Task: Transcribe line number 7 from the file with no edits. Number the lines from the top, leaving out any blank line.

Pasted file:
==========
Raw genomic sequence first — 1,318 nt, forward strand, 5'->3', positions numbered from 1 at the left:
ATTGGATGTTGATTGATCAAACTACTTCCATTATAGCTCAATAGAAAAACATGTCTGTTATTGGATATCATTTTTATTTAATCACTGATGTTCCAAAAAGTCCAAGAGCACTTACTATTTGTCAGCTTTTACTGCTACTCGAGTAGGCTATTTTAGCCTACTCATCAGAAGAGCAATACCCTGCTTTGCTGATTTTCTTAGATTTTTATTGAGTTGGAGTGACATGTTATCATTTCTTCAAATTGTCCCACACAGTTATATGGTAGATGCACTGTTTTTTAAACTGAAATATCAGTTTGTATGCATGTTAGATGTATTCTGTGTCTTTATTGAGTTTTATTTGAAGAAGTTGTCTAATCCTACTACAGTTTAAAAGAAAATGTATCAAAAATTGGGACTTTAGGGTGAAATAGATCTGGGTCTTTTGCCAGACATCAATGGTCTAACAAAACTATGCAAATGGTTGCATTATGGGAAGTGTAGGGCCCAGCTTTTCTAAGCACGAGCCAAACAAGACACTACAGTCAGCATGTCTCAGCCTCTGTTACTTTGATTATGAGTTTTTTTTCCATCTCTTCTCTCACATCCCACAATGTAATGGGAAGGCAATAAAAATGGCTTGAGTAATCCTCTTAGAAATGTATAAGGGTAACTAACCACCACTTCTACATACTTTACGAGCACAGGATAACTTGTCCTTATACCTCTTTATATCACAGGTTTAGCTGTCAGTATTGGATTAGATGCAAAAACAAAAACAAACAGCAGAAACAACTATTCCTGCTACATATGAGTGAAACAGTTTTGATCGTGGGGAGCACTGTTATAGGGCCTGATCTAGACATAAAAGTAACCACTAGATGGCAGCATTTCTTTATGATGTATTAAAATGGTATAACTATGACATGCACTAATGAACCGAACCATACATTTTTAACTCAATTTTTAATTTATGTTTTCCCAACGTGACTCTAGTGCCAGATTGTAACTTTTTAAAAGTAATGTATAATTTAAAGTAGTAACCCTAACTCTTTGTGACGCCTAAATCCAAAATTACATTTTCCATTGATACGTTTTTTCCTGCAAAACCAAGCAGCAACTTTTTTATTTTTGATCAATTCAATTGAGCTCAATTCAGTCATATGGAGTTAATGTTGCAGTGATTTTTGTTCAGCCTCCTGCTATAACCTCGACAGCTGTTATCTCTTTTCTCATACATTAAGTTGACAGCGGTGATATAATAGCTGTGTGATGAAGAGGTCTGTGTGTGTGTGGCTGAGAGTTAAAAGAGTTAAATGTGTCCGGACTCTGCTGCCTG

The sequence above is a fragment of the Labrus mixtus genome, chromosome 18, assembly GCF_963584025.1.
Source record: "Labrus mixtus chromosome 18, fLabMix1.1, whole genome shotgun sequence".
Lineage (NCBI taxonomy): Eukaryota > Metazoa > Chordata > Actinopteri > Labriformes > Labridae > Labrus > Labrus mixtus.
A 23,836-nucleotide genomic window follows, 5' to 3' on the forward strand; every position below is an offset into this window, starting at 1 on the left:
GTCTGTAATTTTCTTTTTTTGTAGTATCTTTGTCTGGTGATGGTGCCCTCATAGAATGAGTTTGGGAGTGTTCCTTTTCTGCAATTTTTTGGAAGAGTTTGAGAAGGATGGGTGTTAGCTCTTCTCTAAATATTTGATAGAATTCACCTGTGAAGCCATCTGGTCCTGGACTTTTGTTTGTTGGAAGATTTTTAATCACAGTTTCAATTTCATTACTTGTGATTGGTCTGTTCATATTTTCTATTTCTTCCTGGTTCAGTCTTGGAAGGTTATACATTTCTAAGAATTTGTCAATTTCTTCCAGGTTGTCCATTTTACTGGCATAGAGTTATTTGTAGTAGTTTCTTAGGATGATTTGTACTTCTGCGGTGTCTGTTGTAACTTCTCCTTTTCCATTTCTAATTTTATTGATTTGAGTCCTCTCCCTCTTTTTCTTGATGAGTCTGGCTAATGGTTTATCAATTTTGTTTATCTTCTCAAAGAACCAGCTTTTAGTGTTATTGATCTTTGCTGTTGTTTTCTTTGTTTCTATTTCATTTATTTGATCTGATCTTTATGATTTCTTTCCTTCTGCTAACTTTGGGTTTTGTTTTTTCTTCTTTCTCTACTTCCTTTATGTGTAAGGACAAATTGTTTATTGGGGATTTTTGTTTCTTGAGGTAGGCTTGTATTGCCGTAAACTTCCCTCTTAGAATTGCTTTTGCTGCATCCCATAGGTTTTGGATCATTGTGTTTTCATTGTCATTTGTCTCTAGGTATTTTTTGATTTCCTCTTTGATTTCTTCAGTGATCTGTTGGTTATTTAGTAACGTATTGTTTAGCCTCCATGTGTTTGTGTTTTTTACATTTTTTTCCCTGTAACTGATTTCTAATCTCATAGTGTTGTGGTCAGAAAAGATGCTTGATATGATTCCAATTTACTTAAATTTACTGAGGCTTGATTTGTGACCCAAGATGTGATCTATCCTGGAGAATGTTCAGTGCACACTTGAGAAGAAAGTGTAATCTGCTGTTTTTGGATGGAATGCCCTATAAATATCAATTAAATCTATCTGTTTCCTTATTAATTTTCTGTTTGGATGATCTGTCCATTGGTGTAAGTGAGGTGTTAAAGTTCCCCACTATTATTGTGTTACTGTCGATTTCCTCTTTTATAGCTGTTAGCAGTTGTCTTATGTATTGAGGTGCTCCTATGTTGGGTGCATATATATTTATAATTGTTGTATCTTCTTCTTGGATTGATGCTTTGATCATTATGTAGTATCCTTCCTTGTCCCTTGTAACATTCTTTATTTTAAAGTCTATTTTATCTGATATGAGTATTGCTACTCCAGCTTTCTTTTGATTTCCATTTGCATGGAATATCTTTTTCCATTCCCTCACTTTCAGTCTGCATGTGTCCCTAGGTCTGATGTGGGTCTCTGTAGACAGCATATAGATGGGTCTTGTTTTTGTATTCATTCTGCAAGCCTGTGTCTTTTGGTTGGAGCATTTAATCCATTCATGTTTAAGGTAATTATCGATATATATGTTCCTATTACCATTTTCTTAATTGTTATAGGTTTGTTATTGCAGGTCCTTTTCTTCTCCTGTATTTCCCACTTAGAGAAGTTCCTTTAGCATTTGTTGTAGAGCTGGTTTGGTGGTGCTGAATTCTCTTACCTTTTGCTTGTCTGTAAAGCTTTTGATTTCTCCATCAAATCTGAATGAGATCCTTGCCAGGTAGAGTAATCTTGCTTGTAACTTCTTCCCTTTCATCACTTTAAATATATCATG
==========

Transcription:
GTCTGTAATTTTCTTTTTTTGTAGTATCTTTGTCTGGTGATGGTGCCCTCATAGAATGAGTTTGGGAGTGTTCCTTTTCTGCAATTTTTTGGAAGAGTTTGAGAAGGATGGGTGTTAGCTCTTCTCTAAATATTTGATAGAATTCACCTGTGAAGCCATCTGGTCCTGGACTTTTGTTTGTTGGAAGATTTTTAATCACAGTTTCAATTTCATTACTTGTGATTGGTCTGTTCATATTTTCTATTTCTTCCTGGTTCAGTCTTGGAAGGTTATACATTTCTAAGAATTTGTCAATTTCTTCCAGGTTGTCCATTTTACTGGCATAGAGTTATTTGTAGTAGTTTCTTAGGATGATTTGTACTTCTGCGGTGTCTGTTGTAACTTCTCCTTTTCCATTTCTAATTTTATTGATTTGAGTCCTCTCCCTCTTTTTCTTGATGAGTCTGGCTAATGGTTTATCAATTTTGTTTATCTTCTCAAAGAACCAGCTTTTAGTGTTATTGATCTTTGCTGTTGTTTTCTTTGTTTCTATTTCATTTATTTGATCTGATCTTTATGATTTCTTTCCTTCTGCTAACTTTGGGTTTTGTTTTTTCTTCTTTCTCTACTTCCTTTATGTGTAAGGACAAATTGTTTATTGGGGATTTTTGTTTCTTGAGGTAGGCTTGTATTGCCGTAAACTTCCCTCTTAGAATTGCTTTTGCTGCATCCCATAGGTTTTGGATCATTGTGTTTTCATTGTCATTTGTCTCTAGGTATTTTTTGATTTCCTCTTTGATTTCTTCAGTGATCTGTTGGTTATTTAGTAACGTATTGTTTAGCCTCCATGTGTTTGTGTTTTTTACATTTTTTTCCCTGTAACTGATTTCTAATCTCATAGTGTTGTGGTCAGAAAAGATGCTTGATATGATTCCAATTTACTTAAATTTACTGAGGCTTGATTTGTGACCCAAGATGTGATCTATCCTGGAGAATGTTCAGTGCACACTTGAGAAGAAAGTGTAATCTGCTGTTTTTGGATGGAATGCCCTATAAATATCAATTAAATCTATCTGTTTCCTTATTAATTTTCTGTTTGGATGATCTGTCCATTGGTGTAAGTGAGGTGTTAAAGTTCCCCACTATTATTGTGTTACTGTCGATTTCCTCTTTTATAGCTGTTAGCAGTTGTCTTATGTATTGAGGTGCTCCTATGTTGGGTGCATATATATTTATAATTGTTGTATCTTCTTCTTGGATTGATGCTTTGATCATTATGTAGTATCCTTCCTTGTCCCTTGTAACATTCTTTATTTTAAAGTCTATTTTATCTGATATGAGTATTGCTACTCCAGCTTTCTTTTGATTTCCATTTGCATGGAATATCTTTTTCCATTCCCTCACTTTCAGTCTGCATGTGTCCCTAGGTCTGATGTGGGTCTCTGTAGACAGCATATAGATGGGTCTTGTTTTTGTATTCATTCTGCAAGCCTGTGTCTTTTGGTTGGAGCATTTAATCCATTCATGTTTAAGGTAATTATCGATATATATGTTCCTATTACCATTTTCTTAATTGTTATAGGTTTGTTATTGCAGGTCCTTTTCTTCTCCTGTATTTCCCACTTAGAGAAGTTCCTTTAGCATTTGTTGTAGAGCTGGTTTGGTGGTGCTGAATTCTCTTACCTTTTGCTTGTCTGTAAAGCTTTTGATTTCTCCATCAAATCTGAATGAGATCCTTGCCAGGTAGAGTAATCTTGCTTGTAACTTCTTCCCTTTCATCACTTTAAATATATCATG